“In addition to maintaining their demands around safe reopening, they reintroduced older demands like rent abatement and things related to things outside of Chicago Public Schools and a safe return to in-person instruction.”

Jackson said she realizes “a small portion of staff members may choose not to return.”

The share of teachers who followed orders and reported to schools grew slightly by the end of the week, according to figures shared by CPS on Friday. About 65% of 4,300 school-based employees went to work Thursday, up from 60% at the start of the week. The increase was driven by 100 more teachers reporting Thursday than did Monday.

“Those individuals will be deemed absent without leave, and they will not be eligible for pay going forward,” she said. “This is not a measure that we take lightly, and it can be avoided if staff chooses to return to school. We believe we’ve done every single thing within our power to ensure a safe return to school.”

Ald. Jeanette Taylor (20th) said she was “not impressed” by the remarks from Lightfoot or Jackson. She said she’s keeping her son who has Autism home from school on Monday.

“The thought that they don’t have HVAC filtration for every school. ... The thought that we don’t know how they’re cleaning the schools on a consistent basis,” she said. “The thought that we don’t know how many people who’ve been in the schools since COVD actually have COVID makes them irresponsible.”

“I hope people do not send their children there. I hope the teachers strike, to be honest,” Taylor said. “Have they put a nurse in every school? Have they dropped it down to smaller class sizes? If they had done all of the things they were fighting for when they went on strike last time, we wouldn’t even be here.”

Class sizes have been limited to 15 people in a room, and most will likely have even fewer since two-thirds of students opted to stay remote. The district has also spent $42 million on disinfectants, masks, air purifiers and signage to remind students and staff of mitigation rules, plus another $2 million on cleaning.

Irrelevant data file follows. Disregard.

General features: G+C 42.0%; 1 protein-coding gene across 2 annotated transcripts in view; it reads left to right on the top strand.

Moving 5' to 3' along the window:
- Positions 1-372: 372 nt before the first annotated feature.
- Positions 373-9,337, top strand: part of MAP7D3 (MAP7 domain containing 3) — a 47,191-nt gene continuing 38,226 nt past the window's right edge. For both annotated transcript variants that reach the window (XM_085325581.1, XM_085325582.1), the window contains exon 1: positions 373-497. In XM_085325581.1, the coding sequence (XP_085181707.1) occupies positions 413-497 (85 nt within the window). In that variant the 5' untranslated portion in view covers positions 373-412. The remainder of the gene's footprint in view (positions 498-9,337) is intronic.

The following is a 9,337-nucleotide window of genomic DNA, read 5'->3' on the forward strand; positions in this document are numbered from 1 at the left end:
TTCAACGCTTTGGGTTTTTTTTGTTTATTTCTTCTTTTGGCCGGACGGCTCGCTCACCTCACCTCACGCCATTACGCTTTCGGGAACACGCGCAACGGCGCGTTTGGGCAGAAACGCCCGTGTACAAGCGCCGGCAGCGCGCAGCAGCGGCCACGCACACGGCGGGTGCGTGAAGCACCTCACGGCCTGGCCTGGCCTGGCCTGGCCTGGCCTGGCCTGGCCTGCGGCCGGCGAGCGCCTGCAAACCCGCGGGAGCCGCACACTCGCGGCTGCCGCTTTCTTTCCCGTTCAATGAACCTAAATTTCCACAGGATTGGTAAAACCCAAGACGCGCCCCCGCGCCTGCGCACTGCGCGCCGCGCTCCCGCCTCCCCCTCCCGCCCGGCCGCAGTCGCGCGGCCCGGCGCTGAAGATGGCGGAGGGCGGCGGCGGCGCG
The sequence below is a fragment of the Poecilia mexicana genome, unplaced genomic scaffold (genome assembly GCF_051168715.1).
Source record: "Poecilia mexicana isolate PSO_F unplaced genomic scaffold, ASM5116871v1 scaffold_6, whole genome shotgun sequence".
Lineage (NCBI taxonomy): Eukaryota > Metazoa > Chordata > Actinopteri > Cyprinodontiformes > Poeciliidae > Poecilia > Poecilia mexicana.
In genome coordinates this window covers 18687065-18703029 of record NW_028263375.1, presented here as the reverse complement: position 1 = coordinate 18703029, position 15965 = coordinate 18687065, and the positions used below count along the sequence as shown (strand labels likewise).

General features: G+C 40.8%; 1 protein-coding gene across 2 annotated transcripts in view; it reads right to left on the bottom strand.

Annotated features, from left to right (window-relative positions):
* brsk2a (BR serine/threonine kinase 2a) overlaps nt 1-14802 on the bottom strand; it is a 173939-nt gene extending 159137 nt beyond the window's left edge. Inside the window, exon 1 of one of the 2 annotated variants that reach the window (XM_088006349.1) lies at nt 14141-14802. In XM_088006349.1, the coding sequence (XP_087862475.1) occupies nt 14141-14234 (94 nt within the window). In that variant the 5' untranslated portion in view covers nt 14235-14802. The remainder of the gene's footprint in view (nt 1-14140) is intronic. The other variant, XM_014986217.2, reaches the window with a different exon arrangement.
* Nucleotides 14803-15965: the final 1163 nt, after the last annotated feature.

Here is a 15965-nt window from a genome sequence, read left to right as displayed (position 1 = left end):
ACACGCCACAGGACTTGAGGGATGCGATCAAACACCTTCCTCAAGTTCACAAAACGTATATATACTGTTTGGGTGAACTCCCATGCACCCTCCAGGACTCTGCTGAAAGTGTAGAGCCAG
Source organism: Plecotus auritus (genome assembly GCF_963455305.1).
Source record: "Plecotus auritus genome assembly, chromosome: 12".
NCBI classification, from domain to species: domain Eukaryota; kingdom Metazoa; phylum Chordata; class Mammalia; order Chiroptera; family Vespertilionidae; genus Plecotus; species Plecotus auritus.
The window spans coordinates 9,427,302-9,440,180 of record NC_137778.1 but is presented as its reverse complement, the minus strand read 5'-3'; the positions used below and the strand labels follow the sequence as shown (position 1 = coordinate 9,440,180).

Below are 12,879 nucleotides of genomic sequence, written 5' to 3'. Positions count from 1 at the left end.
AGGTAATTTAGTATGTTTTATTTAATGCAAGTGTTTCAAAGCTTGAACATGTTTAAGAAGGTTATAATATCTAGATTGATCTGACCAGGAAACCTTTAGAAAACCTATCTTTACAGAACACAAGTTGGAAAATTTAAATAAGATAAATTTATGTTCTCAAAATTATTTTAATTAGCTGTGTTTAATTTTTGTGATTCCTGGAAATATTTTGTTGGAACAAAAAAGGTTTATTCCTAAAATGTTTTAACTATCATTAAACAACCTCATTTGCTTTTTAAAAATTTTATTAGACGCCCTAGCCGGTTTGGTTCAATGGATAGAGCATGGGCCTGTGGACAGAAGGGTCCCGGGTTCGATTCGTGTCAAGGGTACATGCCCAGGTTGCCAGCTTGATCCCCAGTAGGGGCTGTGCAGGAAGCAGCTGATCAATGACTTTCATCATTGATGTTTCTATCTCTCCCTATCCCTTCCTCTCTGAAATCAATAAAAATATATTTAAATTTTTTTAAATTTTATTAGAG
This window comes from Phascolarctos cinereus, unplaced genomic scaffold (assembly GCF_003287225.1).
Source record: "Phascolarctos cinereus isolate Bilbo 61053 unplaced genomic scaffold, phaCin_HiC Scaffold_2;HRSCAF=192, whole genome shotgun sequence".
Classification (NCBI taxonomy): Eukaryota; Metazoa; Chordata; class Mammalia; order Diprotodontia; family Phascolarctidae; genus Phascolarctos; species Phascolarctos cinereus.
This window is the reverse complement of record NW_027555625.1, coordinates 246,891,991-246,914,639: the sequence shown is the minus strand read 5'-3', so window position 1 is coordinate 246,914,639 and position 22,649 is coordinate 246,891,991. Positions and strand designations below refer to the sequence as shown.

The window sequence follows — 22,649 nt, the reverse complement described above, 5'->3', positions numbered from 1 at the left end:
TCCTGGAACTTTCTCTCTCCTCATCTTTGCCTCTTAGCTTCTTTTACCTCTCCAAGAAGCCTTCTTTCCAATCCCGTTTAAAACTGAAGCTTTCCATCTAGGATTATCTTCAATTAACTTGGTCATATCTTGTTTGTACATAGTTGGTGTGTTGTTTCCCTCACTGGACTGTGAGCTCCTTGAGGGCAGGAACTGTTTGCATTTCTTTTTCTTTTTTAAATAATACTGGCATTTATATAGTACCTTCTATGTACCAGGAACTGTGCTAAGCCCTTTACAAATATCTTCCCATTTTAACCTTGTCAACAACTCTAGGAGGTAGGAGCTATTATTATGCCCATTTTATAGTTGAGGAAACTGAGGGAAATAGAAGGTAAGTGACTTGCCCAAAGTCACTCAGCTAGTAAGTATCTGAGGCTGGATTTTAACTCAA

But many educators who showed up to their schools this week found uneven implementation of those protocols, with some saying rooms were clean and ventilated while others found dirty, cramped classrooms that didn’t have ventilation or windows that open.

Taylor was equally unimpressed with Lightfoot’s open invitation for the news media to visit neighborhood schools — which the mayor and Jackson did Monday without inviting reporters — to see how safe and prepared they are.

“Go visit a school on the South Side without announcing yourself,” Taylor said. “I’ll bet you see the school ain’t clean. I’ll bet you see it’s in chaos. They’re infamous for doing this. They’ll call a school a couple days or a week ahead and say, ‘Janice is coming. The mayor is coming.’ That building is so clean, even the kids are confused. This school ain’t never been so clean.

“Then you walk around … and say, ‘Oh, it’s clean. Oh, we’ve got hand sanitizers. Oh, everybody is wearing their mask.’ And the minute the cameras are gone, it’s back in chaos. Stop it. Stop lying.”

Taylor said as hard as it is for her autistic son to learn remotely “when I don’t know what the heck I’m doing,” she’s keeping him home.

“Everybody wants their kids to go back. My son is depressed. He misses his friends. I’m struggling in my house,” the alderman said. “This is not me not wanting him to be back. This is what’s safe for his health.”